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Having consistent and frequent reviews with your staff is one of the best tools for developing and retaining your team. Reviews highlight how your staff members are valued and creates room for growth and improvement. It also opens up the floor for more open communication and sets clear expectations for both you and your employee.
Not only are reviews an important tool for personal growth and development of your employees but they also help you as the owner, to reflect on one of the biggest investments in your business. Your team members should be your greatest return on investment in your business – considering that they are also likely one of the largest expenses in your business.
As you are getting ready to fill this form out, be sure to give yourself some undistracted time to write these reviews. This way you can sit down and really think about their overall performance over the last six months to a year, not just the last couple months or the last couple weeks. This can be more difficult than it sounds.
Scheduling the review will give you and your employee to prepare and reflect. Pulling someone off the floor in the middle of the shift might keep them more focused on what they were doing. Also, make sure someone is covering the floor so you can have uninterrupted time. This is dedicated time to make the employee feel valued. A rushed review under pressure and with distractions is worse than not having a review at all.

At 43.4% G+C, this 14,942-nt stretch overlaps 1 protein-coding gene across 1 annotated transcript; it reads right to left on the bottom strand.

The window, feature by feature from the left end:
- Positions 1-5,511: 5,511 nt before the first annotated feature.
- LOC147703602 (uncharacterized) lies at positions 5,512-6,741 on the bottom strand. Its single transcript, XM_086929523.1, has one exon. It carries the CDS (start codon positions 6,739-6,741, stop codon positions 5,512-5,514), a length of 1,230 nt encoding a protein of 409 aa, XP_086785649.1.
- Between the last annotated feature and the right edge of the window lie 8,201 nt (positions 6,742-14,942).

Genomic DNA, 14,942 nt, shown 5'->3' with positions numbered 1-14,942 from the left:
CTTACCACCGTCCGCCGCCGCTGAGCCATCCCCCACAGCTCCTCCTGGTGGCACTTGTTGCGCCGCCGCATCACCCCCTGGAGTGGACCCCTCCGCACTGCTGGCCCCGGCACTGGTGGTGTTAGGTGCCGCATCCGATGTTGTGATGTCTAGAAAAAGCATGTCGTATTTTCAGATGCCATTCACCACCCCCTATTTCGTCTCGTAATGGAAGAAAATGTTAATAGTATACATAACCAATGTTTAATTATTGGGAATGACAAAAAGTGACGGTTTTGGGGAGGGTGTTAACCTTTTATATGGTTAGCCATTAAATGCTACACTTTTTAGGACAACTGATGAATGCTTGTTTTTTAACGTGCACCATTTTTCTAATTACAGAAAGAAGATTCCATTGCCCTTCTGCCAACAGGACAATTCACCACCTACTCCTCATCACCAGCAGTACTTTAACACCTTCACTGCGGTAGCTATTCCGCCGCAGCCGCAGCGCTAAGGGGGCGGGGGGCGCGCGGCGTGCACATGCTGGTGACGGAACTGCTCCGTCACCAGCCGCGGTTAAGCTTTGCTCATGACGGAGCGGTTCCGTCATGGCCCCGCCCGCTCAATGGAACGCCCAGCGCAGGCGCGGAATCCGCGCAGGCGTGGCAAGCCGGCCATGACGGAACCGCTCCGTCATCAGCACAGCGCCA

This isn’t a HR kind of experience. Make sure they feel comfortable. Read (i.e. body language, etc.,) how your employee is responding as reviews tend to make people nervous and reassure them there is no need to be nervous.
If you only focus on the negatives your employee will naturally feel unsafe or respond defensively. This is not a place where communication and growth can be fostered. Avoid this at all costs and remind your employee there is always room for improvement – if there wasn’t, the job would probably get boring.
If it is going to be a tough conversation, tell them that. They probably already know and then it gives you permission to tell them the things they need to work on. Both of your guards will most likely go down.
We recommend ending the review process by asking the employee what YOU can do better to help THEM. This allows them to express themselves and open up areas where you can lead them better or create an environment for mutual growth. It not only will help your business but can also help impact their life.
Always use the filter:
The employee and I are both getting reviewed during this process. It will take both of you to make any real change.
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